setup /m:recoverserver /IAcceptExchangeServerLicenseTerms

    Exchange Server 2016 and 2019 users with September 2021 or later CU need to run the following cmdlet.

    setup /m:recoverserver /IAcceptExchangeServerLicenseTerms_DiagnosticDataON
    recover server

    Step 7: After the installation of the Exchange Server is complete, you need to add the server back to the Database Availability Group (DAG) by using the below command.

    Add-DatabaseAvailabilityGroupServer -Identity DAG01 -MailboxServer EX02

    Step 8: Now the server has re-joined the cluster and DAG. However, there is no replication of the databases. If a failover occurs, Exchange Server will work but users will not be able to access their mailboxes as their mailboxes reside only on the database in other server.

    Add-MailboxDatabaseCopy -Identity DBX01 -MailboxServer EX02

    You need to add database copies to the newly restored server by using the following command:

    Step 9: When this is done, it would be best to restart the Microsoft Exchange Information Store service for changes to take effect.

    At this stage, the database(s) added will start seeding to the newly restored server. Depending on the size and performance of the server and connectivity speed, it will take some time for the mailbox databases to be fully seeded.

    The changes will be replicated after the first seeding is complete. You can check the replication status by using the Get-MailboxDatabaseCopyStatus command. This will give you all the information about the data which is being synchronized between the servers.

    At this stage, you should have successfully recovered a failed Exchange 2016 DAG member.

    Conclusion

    The above steps will help you to recover failed Exchange 2016 DAG member. However, if there was any damage to the primary server mailbox databases or corruption, then this could halt the replication of data. In such situations, you can use a third-party application, such as Stellar Repair for Exchange, to recover your mailboxes and restore them to a healthy database copy in the minimum downtime possible. Stellar Repair for Exchange can open any version of the Exchange Server database (.edb) and export the mailboxes and mail items to PST and other file formats. You can also export mailboxes from a repaired EDB file directly to a live Exchange Server database or Office 365 tenant.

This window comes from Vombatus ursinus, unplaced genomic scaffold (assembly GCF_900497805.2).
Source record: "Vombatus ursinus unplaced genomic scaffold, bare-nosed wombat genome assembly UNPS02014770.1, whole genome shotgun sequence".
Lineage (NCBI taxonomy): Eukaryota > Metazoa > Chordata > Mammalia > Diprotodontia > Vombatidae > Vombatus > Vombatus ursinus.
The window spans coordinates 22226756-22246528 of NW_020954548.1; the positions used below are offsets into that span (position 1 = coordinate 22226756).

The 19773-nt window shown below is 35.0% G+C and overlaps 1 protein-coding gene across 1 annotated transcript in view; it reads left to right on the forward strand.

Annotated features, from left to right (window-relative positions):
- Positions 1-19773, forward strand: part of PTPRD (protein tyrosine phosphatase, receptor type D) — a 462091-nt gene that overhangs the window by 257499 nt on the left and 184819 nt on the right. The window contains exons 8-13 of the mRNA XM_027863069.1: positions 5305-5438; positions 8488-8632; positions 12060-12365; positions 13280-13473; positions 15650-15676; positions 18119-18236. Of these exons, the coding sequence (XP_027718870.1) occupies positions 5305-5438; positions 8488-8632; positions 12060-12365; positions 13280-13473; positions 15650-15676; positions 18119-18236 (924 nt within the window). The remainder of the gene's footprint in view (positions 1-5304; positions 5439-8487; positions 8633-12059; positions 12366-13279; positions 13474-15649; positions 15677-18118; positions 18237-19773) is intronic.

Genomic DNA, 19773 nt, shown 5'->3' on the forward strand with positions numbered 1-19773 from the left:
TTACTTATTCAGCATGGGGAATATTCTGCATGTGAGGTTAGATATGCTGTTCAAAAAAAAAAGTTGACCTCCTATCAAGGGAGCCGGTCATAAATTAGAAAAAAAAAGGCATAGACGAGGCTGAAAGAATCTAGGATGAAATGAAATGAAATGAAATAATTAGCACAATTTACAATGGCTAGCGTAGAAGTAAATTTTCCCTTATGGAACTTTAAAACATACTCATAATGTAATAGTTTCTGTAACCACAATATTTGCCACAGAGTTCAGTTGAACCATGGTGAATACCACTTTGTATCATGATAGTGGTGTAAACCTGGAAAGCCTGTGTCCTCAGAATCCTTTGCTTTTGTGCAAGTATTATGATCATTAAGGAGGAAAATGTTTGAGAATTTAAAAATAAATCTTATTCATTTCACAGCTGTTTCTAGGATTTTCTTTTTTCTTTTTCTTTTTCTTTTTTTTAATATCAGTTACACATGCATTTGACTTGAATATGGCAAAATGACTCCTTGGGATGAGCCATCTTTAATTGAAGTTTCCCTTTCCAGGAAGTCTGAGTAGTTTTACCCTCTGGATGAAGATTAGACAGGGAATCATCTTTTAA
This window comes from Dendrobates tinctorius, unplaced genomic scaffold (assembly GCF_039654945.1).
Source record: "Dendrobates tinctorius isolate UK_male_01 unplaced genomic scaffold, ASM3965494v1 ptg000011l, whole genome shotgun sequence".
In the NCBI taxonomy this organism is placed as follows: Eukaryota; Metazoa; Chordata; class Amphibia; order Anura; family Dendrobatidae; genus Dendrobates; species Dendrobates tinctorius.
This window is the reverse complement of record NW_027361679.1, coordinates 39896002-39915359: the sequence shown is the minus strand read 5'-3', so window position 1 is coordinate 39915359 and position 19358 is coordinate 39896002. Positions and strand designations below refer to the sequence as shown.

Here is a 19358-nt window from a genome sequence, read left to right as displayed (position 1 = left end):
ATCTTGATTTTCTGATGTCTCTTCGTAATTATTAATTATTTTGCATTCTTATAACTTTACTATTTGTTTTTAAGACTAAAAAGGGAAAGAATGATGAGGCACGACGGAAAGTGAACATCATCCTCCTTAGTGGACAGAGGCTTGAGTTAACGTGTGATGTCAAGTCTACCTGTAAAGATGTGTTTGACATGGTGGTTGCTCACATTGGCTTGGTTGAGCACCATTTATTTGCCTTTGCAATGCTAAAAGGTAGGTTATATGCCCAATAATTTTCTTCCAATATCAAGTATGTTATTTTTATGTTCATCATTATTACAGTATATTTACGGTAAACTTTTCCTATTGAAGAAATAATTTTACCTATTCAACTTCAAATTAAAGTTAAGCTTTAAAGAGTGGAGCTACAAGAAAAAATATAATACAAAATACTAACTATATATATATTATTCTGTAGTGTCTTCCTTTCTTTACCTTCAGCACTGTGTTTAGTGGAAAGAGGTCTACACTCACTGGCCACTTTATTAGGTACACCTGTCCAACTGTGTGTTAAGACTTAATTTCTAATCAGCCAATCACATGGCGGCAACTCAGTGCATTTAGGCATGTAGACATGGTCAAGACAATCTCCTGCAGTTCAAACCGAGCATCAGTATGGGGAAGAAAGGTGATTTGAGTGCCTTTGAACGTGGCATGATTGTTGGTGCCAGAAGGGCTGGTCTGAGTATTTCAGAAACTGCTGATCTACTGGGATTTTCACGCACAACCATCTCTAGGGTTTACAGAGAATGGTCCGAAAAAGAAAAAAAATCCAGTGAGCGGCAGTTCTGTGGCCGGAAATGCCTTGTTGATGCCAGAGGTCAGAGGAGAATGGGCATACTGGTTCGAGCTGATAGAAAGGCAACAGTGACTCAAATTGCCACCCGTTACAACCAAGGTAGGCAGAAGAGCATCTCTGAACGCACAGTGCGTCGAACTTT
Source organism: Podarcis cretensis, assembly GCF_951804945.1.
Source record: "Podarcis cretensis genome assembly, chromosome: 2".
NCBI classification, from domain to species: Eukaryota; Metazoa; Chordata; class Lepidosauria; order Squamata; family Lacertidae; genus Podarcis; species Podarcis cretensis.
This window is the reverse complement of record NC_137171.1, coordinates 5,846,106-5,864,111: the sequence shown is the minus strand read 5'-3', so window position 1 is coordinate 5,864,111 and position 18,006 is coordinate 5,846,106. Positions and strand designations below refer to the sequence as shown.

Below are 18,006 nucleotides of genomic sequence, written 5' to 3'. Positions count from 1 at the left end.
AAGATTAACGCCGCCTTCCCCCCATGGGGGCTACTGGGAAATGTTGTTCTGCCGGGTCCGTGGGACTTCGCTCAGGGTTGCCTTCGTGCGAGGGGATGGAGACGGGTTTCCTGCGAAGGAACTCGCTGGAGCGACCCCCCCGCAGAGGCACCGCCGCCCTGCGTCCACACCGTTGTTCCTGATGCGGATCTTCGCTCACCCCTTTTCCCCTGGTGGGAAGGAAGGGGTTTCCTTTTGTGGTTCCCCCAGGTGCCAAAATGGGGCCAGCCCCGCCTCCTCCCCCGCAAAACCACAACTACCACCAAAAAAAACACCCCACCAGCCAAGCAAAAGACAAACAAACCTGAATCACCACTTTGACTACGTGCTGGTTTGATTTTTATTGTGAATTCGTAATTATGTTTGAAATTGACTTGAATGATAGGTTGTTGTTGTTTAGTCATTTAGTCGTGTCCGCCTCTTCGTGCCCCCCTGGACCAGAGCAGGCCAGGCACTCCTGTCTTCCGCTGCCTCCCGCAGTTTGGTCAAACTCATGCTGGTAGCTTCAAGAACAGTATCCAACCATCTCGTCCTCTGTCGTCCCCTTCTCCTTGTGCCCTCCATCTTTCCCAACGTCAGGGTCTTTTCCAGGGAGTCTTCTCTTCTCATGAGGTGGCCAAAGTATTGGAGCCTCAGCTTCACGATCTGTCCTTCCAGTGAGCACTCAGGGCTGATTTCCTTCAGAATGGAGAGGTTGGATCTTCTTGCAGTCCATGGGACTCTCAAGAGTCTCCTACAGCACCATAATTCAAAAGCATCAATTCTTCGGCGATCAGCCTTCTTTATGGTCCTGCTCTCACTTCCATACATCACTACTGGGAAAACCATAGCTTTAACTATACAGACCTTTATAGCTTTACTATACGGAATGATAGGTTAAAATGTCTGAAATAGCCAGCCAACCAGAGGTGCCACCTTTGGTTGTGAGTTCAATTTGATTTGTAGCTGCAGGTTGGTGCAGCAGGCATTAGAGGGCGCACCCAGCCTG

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    About The Author

    Ravi Singh linkdin

    Ravi Singh is a Senior Writer at Stellar®. He is an expert Tech Explainer, IoT enthusiast, and a passionate nerd with over 7 years of experience in technical writing. He writes about Microsoft Exchange, Microsoft 365, Email Migration, Linux, Windows, Mac, DIY Tech, and Smart Home. Ravi spends most of his weekends working with IoT (DIY Smart Home) devices and playing Overwatch. He is also a solo traveler who loves hiking and exploring new trails.